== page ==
Kiwi carbohydrate chemist wins supreme award for commercialising innovation
One of the country’s leading scientists, Professor Richard Furneaux, has won the supreme award at the fifth annual KiwiNet Research Commercialisation Awards.
One of 12 finalists in the awards, Professor Furneaux leads a 40-strong team of carbohydrate chemists at the Ferrier Institute at Wellington’s Victoria University.
His scientific ability and entrepreneurial spirit has generated tens of millions of dollars of economic activity for the country over the past 25 years. The team’s innovations include the first New Zealand-developed drug to gain registration since the 1980s and a breakthrough synthetic vaccine to treat cancer, allergies and auto-immune disease.
Lead judge Andrew Kelly, executive director at BioPacific Partners, says the quality and sophistication of presentations rises every year. “It’s great to see the commercial focus getting sharper. Yet again, we’re seeing the benefit of previous research commercialisation success stories, and some failures, and people are learning from those.”
In an interview with NBR when named as a finalist in May, Professor Furneaux said he liked to test his socialist tendencies in the real work – referring to his model of sharing the rewards of successful research and development as best he can across the team and making it a caring environment.
“I’m convinced the model has worked well,” he then said.
Along with the supreme award, the professor also took out the research entrepreneur award.
VicLink, Victoria University’s commercial arm, was also a finalist for best commercial deal for licensing the anti-lymphoma drug Mundesine to US Nasdaq-listed Biocryst Pharmaceuticals but the award went to Auckland’s UniServices for its spin-out company Soul Machines.
Mark Sagar, the Oscar-winning Auckland University professor behind the world-renowned Baby X emotionally responsive avatar, launched Soul Machines last year from research done at Auckland University, after attracting $US7.5 million in series A financing led by Horizon Ventures with Iconiq Capital. The venture capital investors took around a 35% stake in the deal while Uniservices retained a 17.5% stake and Sagar 37%.
Professor Furneaux has been involved in the synthesis of forodesine hydrochloride, the active ingredient in Mundesine, which is the only the second New Zealand-invented drug compound to become a registered drug product and the first for its American partner, Albert Einstein College of Medicine, a leading US institution.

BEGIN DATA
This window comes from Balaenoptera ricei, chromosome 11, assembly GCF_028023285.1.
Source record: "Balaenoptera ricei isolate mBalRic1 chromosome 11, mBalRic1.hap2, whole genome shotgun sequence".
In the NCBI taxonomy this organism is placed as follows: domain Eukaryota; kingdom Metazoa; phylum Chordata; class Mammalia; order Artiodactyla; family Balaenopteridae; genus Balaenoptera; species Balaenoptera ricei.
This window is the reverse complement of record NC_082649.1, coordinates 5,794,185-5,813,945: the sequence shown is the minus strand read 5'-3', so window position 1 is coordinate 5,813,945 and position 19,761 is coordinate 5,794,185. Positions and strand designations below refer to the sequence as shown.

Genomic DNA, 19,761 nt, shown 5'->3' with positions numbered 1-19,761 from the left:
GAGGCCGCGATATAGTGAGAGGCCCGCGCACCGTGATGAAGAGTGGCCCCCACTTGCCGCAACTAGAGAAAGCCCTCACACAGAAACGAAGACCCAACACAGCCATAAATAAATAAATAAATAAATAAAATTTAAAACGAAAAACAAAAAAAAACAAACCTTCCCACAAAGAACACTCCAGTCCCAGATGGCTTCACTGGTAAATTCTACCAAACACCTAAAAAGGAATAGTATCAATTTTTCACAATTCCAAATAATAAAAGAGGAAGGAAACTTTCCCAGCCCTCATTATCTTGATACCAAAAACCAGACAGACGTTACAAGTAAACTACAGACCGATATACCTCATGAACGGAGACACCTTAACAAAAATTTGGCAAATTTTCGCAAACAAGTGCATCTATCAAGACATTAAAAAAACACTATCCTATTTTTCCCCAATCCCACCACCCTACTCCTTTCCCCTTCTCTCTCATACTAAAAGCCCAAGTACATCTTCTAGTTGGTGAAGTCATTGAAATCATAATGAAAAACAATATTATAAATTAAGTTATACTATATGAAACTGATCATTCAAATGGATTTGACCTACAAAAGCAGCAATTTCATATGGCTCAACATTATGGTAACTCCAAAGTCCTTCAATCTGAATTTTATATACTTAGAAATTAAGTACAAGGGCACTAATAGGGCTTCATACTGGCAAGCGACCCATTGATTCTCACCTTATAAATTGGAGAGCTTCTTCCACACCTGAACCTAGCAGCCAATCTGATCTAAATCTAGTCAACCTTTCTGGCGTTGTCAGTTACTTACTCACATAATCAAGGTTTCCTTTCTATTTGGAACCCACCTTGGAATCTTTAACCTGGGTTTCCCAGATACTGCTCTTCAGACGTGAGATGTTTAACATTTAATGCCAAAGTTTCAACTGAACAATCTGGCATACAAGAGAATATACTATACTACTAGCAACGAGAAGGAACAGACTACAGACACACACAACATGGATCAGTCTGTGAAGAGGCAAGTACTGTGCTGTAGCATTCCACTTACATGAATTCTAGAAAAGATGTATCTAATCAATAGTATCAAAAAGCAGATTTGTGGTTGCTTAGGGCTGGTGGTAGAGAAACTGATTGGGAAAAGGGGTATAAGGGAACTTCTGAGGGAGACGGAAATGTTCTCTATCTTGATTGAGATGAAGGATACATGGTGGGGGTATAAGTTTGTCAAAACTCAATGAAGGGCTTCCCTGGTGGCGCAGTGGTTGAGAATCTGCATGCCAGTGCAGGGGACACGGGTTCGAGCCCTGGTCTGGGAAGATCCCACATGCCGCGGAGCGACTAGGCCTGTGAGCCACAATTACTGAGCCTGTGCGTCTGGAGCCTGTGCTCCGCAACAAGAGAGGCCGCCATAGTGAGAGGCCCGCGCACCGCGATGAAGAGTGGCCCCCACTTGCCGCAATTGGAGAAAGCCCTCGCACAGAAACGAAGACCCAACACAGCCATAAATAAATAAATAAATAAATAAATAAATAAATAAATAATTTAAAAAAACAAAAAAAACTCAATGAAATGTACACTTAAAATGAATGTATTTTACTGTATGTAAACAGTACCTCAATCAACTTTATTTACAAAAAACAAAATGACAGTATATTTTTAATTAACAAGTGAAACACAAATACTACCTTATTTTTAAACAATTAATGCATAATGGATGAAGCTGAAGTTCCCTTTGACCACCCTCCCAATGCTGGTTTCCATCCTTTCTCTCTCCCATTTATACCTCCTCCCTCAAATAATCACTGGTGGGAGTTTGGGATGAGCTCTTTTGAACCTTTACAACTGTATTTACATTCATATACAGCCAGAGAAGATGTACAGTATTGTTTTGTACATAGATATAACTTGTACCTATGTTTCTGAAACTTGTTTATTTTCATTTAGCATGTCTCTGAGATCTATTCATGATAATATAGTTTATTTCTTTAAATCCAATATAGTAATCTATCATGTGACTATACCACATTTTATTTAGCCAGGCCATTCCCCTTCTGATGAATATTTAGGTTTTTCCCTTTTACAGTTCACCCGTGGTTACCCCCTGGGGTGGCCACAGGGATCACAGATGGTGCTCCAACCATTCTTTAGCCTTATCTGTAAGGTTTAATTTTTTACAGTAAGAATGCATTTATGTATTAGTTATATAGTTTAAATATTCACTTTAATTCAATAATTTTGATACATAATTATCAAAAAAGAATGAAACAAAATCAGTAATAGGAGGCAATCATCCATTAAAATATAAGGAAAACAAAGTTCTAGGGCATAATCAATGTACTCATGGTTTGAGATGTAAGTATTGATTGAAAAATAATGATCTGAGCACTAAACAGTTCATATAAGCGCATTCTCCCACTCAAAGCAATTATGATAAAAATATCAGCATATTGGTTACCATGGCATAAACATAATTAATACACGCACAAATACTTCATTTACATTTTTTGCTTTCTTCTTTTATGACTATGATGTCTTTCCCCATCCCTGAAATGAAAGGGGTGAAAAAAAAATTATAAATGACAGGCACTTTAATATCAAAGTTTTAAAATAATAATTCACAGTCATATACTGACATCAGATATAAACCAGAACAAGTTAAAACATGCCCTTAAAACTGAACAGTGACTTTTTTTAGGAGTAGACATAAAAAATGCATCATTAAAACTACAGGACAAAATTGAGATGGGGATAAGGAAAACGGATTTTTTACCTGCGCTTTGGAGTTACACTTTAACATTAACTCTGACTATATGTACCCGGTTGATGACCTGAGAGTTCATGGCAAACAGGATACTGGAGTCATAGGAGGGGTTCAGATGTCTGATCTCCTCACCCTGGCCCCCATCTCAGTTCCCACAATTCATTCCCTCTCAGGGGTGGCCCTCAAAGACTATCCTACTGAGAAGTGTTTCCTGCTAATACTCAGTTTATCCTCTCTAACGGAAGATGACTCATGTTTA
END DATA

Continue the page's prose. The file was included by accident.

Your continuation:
The exclusive licensing deal for Mundesine with Biocryst follows a lengthy licensing partnership with the university that has resulted in four generations of novel compounds, 160 granted patents, and yielded six lead drug candidates for applications as diverse as cancer, malaria and Ebola viruses. The relationship led to the establishment of the local GMP manufacturing business, GlycoSyn, in Wellington and the professor was also involved in the spin-out of Avalia Immunotherapies from the university.
The awards are designed to celebrate commercialisation success within New Zealand’s universities and Crown research institutes and run the Kiwi Innovation Network, which is a consortium of 16 universities, Crown research institutes and a Crown entity set up to boost commercial outcomes from publicly funded research.
Norman FB Barry Foundation Emerging innovator award: Dr Geoff Rodgers, University of Canterbury, for his work on seismic damping for buildings and joint implant diagnostics.
MinterEllisonRuddWatts Research and Business partnership award: University of Auckland, Orion Health and Waitemata District Health Board for Precision Driven Health, a seven-year $38m research partnership which improves health outcomes through data science.
Baldwins Researcher entrepreneur award: Professor Richard Furneaux, Victoria University of Wellington, for carbohydrate chemistry innovations.
PwC Commercial Deal award: UniServices: Soul Machines – humanising the interface between man and machines.
BNZ Supreme Award: Professor Richard Furneaux, Victoria University of Wellington, for carbohydrate chemistry innovations.